The tires on an electric car are an often overlooked yet vital component. Advanced battery packs, efficient motors, and cutting edge thermal management systems often steal the spotlight when talking about the technical merits of electric cars, but the tires on their own deserve some attention. As with any disruptive technology, the electrification of the automobile has presented the tire industry with a new challenge: make a tire that has low rolling resistance, low noise, but can still handle the instant torque of an electric motor.
WIRED featured an article in May of 2016 that explored the quest for the “perfect” electric car tire. The article noted that, “Electric vehicles complicate things further, because they demand more of everything. They lack the roar of an engine to drown out the brain-numbing drone of rubber on asphalt, so quiet matters. Range is crucial, so the tires must play their part in pulling every mile from every watt. The torquey performance demands rubber stout enough to keep up.”
In short, a sticky tire will grip better and thus better handle the instant torque of an electric motor, but will sap the car’s electric range due to high rolling resistance. As electric cars place range at a premium, grip must be achieved without sacrificing too many miles. Likewise, a tire that is durable enough to handle the instant torque will likely be a loud tire. Without the noise of an internal combustion engine, wind and tire noise become more noticeable.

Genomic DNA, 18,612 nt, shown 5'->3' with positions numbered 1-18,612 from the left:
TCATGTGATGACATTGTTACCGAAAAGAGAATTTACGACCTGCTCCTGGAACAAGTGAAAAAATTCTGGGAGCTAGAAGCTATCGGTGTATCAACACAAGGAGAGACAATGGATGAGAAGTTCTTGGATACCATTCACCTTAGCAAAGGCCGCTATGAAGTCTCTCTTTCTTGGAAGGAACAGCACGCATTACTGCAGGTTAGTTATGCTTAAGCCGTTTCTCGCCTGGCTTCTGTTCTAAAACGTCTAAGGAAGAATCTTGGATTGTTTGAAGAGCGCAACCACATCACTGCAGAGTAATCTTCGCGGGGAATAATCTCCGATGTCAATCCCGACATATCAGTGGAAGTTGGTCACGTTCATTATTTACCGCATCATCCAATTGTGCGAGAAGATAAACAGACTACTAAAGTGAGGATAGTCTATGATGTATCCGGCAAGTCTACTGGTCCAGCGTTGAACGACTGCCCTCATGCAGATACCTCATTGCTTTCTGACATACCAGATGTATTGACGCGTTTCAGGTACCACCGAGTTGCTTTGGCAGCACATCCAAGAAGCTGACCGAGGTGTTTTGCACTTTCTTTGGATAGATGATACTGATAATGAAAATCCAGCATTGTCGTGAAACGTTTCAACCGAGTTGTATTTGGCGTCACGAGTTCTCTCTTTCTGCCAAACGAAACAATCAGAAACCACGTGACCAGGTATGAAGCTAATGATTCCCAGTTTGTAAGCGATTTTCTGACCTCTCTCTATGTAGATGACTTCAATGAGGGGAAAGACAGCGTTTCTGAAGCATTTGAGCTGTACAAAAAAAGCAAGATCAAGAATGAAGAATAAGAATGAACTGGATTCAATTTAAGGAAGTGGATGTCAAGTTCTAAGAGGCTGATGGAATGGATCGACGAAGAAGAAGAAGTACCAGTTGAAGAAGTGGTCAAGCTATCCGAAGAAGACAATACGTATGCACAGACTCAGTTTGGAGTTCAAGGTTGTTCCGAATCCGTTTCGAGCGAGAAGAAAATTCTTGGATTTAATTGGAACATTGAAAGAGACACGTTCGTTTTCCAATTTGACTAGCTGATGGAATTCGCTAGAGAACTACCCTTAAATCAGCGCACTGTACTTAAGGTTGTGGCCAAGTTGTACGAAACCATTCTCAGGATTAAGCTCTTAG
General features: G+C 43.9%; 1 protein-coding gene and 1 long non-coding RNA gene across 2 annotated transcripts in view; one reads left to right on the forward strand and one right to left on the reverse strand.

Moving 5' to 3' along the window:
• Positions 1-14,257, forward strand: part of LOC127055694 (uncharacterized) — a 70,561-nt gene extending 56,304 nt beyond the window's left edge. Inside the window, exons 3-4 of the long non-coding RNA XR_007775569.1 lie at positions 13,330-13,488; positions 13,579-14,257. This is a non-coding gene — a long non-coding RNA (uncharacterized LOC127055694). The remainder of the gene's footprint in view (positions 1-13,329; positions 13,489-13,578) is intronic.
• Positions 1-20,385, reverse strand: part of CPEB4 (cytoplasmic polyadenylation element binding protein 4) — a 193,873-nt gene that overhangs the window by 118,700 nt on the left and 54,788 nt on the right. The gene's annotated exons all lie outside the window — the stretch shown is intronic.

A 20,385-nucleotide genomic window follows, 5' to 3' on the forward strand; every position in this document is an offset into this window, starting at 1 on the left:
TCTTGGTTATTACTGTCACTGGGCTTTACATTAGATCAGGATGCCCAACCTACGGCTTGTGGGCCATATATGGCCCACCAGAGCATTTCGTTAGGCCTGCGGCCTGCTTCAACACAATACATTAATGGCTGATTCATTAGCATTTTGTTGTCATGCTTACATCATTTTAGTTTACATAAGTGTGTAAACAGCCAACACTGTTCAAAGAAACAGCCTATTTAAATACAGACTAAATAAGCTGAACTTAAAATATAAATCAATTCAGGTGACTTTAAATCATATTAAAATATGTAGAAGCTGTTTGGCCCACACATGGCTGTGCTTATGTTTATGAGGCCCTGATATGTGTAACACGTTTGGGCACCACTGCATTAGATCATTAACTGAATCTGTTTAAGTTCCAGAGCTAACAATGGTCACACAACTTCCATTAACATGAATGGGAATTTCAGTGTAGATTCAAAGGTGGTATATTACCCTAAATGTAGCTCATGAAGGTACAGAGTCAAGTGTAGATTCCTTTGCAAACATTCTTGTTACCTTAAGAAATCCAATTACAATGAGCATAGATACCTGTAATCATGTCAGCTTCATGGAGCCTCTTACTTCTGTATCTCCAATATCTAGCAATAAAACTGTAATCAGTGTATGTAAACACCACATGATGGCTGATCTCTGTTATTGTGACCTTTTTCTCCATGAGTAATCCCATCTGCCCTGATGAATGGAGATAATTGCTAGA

Electric cars demand everything from their tires and concede nothing. But this isn’t necessarily a bad thing. Rather, it has spurred tire companies to invest in new research and development for purpose-built electric car tires. The Michelin Energy Saver A/S tires that come standard on the all-new Chevrolet Bolt EV are custom built specifically for that car. Similarly, the Tesla Model S comes equipped with Goodyear Eagle Touring/TO Tesla tires constructed specifically for the Model S. They feature a foam liner for enhanced tire-noise reduction while maintaining durability and grip. Hankook too has developed the Enfren Echo tires that feature low rolling resistance coupled with an environmentally-friendly manufacturing process. These new tires are arguably on the cutting edge of tire technology. They are quiet, durable, and sticky without sacrificing too much range.
As electric car sales accelerate, competition between tire manufacturers to provide the best “EV tire” will continue to offer electric cars improved efficiency, better performance, and possibly even more range. These improvements are yet another incremental technological advancement pushing electric cars further into the mainstream.
1 comment on “New Tires Improve Electric Car Performance Where the Rubber Meets the Road”
Thanks for the information in tires. I have a Smart Fortwo electric car. I am looking to replace the tires. Is any tire shop able to perform this service or is it still preferable to entrust the dealership only?